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Lisaida Archuleta — Crafting enchanted works of art on glass

Lisaida Archuleta of the Facility System Engineering Utilities & Infrastructure (ES-UI) etches eye-catching works of art on all types of glassware.
June 25, 2019
  • Lisaida Archuleta
  • Lisaida Archuleta
  • Lisaida Archuleta
  • Katya Davydenko
  • Lisaida Archuleta
  • Lisaida Archuleta
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Crafting enchanted works of art on glass

Lisaida Archuleta of the Facility System Engineering Utilities & Infrastructure (ES-UI) group stares at a finely crafted but otherwise plain vase made of glass. Picking up a Dremel rotary tool, Lisaida begins to outline an image she has formulated in her head. With great skill she uses the tool to remove minute amounts of glass, leaving behind a translucent piece of artwork that shimmers like winter-morning frost.

“I was about seven years old when I first started to draw, not on walls or anything like that, but actual figures on pieces of paper,” remembers Lisaida. “My dad took notice, so he had my mom go out and buy me some art supplies. Later, my parents invested in painting materials, such as brushes and canvases, for me to practice my painting.”

It was during her high school years that Lisaida honed her artistic skills by taking classes in architectural design. “When I was 14 years old, my dad owned a bar, and he let me paint murals on the walls, so long as they included portraits of him,” Lisaida says with a smile. “I continued pursuing art in college, and even today I use these skills in my work here at the Lab.”

From painting to glass etching

Lisaida Archuleta uses a Dremel rotary tool to etch an image onto a glass vase.

Lisaida met her future husband in middle school, and during high school they took art classes and started dating. The couple subsequently married and started a family. “I kind of stopped doing art for a while, focusing instead on my three kids as a stay-home mom,” says Lisaida. “But as my children grew older, I started to teach them how to paint. That’s what got me painting again.”

Although Lisaida paints to this day, she has also discovered another form of art, one known as glass etching. Glass etching consists of creating images on glass surfaces through a number of techniques, some of which involve using acidic or abrasive substances. For her artwork, Lisaida uses a Dremel rotary tool to “carve” images into goblets, vases and other objects made of glass.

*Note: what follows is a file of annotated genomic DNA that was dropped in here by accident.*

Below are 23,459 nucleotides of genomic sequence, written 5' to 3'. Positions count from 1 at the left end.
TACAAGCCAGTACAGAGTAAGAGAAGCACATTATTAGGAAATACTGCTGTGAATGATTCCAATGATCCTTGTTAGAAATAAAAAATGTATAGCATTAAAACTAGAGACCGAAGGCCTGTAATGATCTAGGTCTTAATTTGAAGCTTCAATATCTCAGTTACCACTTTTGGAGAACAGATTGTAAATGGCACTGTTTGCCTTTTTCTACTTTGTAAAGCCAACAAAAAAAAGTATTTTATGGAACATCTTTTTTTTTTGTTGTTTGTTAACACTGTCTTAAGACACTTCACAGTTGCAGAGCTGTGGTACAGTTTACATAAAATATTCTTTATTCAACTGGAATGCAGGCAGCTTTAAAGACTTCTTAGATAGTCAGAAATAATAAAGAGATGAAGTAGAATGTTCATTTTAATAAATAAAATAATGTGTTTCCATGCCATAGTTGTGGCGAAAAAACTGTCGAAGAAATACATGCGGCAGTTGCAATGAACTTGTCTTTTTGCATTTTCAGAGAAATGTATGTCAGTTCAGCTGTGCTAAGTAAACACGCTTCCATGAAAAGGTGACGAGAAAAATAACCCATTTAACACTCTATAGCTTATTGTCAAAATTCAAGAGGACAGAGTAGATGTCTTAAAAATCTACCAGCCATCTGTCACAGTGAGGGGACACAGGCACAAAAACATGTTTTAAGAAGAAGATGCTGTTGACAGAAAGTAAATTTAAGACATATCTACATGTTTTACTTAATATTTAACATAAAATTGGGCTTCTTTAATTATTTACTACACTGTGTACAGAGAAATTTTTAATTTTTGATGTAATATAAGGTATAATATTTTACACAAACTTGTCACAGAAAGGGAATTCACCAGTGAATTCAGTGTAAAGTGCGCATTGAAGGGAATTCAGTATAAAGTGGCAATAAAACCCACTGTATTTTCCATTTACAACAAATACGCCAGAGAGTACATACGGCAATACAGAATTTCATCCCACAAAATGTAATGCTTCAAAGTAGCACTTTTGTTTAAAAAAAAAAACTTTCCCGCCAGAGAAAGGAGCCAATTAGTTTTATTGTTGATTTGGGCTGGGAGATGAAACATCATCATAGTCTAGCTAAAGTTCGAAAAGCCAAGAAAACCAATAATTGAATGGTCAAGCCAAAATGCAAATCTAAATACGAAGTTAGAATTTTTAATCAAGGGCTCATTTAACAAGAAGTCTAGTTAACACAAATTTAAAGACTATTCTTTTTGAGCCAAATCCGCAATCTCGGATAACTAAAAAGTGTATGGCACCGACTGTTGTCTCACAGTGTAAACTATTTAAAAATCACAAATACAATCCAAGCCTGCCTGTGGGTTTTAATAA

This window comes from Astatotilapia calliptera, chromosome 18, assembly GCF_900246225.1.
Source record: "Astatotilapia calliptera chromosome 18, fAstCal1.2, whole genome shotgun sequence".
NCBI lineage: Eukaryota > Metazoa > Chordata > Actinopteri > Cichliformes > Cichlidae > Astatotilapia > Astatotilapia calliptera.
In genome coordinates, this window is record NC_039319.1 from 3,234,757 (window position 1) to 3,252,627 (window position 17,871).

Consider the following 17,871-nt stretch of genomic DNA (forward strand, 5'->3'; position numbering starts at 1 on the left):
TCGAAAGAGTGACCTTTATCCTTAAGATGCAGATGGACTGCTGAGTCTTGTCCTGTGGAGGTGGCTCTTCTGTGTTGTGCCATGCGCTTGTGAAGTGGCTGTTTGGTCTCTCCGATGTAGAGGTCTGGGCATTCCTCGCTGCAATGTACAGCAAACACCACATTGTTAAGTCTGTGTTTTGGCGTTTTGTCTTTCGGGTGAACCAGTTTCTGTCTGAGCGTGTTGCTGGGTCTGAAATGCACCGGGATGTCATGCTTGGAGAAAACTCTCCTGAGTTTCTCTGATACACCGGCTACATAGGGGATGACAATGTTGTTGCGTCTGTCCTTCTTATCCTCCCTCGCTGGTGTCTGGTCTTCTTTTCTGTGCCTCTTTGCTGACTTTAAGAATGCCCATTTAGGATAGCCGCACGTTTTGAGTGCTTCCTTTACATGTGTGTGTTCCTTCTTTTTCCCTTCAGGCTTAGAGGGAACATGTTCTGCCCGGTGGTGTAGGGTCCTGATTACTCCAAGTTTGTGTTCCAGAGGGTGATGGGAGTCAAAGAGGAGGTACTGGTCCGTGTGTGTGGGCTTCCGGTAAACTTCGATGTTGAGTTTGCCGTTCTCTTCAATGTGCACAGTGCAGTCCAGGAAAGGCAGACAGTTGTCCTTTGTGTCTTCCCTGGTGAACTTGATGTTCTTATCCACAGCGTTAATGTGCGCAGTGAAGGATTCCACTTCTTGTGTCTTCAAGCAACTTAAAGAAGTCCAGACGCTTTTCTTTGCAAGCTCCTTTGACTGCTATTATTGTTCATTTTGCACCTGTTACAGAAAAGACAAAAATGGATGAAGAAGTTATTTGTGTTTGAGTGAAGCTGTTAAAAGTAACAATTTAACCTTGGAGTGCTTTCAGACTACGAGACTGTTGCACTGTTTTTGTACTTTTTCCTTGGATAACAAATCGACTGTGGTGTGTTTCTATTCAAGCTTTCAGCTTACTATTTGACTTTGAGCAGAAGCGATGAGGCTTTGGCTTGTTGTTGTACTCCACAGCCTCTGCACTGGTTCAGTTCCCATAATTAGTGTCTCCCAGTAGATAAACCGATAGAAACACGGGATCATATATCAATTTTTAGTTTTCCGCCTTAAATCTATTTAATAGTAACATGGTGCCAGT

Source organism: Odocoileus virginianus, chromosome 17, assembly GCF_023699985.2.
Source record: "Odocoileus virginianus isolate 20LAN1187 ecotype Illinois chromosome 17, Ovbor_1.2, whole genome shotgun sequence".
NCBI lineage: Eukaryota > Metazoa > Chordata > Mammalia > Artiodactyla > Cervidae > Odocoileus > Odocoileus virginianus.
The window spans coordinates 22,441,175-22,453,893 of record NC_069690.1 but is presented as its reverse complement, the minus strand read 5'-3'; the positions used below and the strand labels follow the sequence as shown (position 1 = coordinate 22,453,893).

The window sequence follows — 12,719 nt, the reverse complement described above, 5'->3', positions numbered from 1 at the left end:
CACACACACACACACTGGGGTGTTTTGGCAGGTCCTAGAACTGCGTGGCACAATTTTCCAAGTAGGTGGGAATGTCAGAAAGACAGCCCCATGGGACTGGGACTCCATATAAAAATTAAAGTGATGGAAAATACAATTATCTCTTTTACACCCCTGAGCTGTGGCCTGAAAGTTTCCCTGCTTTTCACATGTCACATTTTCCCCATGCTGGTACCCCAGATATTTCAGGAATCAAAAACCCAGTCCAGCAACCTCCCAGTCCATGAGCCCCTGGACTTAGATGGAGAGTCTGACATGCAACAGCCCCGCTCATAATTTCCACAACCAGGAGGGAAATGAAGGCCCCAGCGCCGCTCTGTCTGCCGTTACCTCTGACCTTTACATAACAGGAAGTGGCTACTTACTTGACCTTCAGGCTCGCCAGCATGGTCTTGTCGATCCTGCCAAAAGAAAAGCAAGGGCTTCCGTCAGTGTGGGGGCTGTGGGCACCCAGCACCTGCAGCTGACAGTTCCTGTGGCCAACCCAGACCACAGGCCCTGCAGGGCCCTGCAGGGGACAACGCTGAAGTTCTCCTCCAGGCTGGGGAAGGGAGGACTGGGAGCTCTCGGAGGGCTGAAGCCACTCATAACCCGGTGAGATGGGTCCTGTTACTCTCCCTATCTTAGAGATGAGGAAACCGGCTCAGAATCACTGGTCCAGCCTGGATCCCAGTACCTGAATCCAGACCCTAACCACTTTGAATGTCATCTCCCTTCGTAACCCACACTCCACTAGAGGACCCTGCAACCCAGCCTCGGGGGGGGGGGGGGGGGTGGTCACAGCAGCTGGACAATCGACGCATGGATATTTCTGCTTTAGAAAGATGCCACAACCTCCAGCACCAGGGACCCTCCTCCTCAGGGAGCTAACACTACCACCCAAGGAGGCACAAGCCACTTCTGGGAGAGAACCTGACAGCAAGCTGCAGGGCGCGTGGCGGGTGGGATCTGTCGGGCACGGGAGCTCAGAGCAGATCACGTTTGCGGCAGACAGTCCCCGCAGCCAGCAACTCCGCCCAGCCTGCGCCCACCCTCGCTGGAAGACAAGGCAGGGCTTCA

“I got into glass etching when my son told me, ‘everybody does paintings—why don’t you try something different?’” Lisaida says. “He said, ‘mom, why don’t you do something that nobody else really does, something that will make your own style really stand out.’”

At a loss as to what new medium she would explore, Lisaida discovered glass etching quite by chance. “At the time I was in charge of decorating for my nephew’s graduation party,” Lisaida explains, “and I was thinking about how I could make the decorations stand out. I was looking at this piece of unadorned glassware, and I thought, ‘You know, I’m going to try to engrave his name and some symbols on it.’ That’s when I really started getting into the craft of engraving.”

Relishing the fruits of creativity

Lisaida’s etching of an elk on a drinking glass. Elks are one of Lisaida’s favorite subjects to etch and paint.

As with her painting, Lisaida decorated items of glass at first for her personal satisfaction.

“I’ve never really been interested in showing my art to the public,” Lisaida says. “For me, art has always been a way to relieve stress—to work through some of the frustrations that sometimes come with life.”

It was only a matter of time, however, before Lisaida’s art would become known beyond her family’s intimate sphere. “So I had all my paintings piled up in this room, and all my engravings,” says Lisaida, “and a cousin of my husband says to me, ‘Why don’t you go to an art show?’ I was shy about my work, but I gave it a try. I was amazed at the reactions I got from other people, and it surprised me that some wanted to actually buy my artwork—it’s so satisfying that I have made something that someone else can love.”

In addition to participating in art shows, Lisaida has also started to enter and win local art contests, such as a poster contest for the 2018 Española Valley Art Festival.

“I have always been critical about my work,” Lisaida notes, “so when people love my work, it makes me feel so much better. I love it when people love my work.”

Dia del Los Muertos skulls etched on goblets by Lisaida. Such imagery has proved popular at art shows.


Lisaida Archuleta works as a drafting designer for the Facility System Engineering Utilities & Infrastructure (ES-UI) group.

Disclaimer: The views and opinions expressed in the Employee Spotlight articles are solely those of the featured employees and do not necessarily reflect the official policy or position of Los Alamos National Laboratory.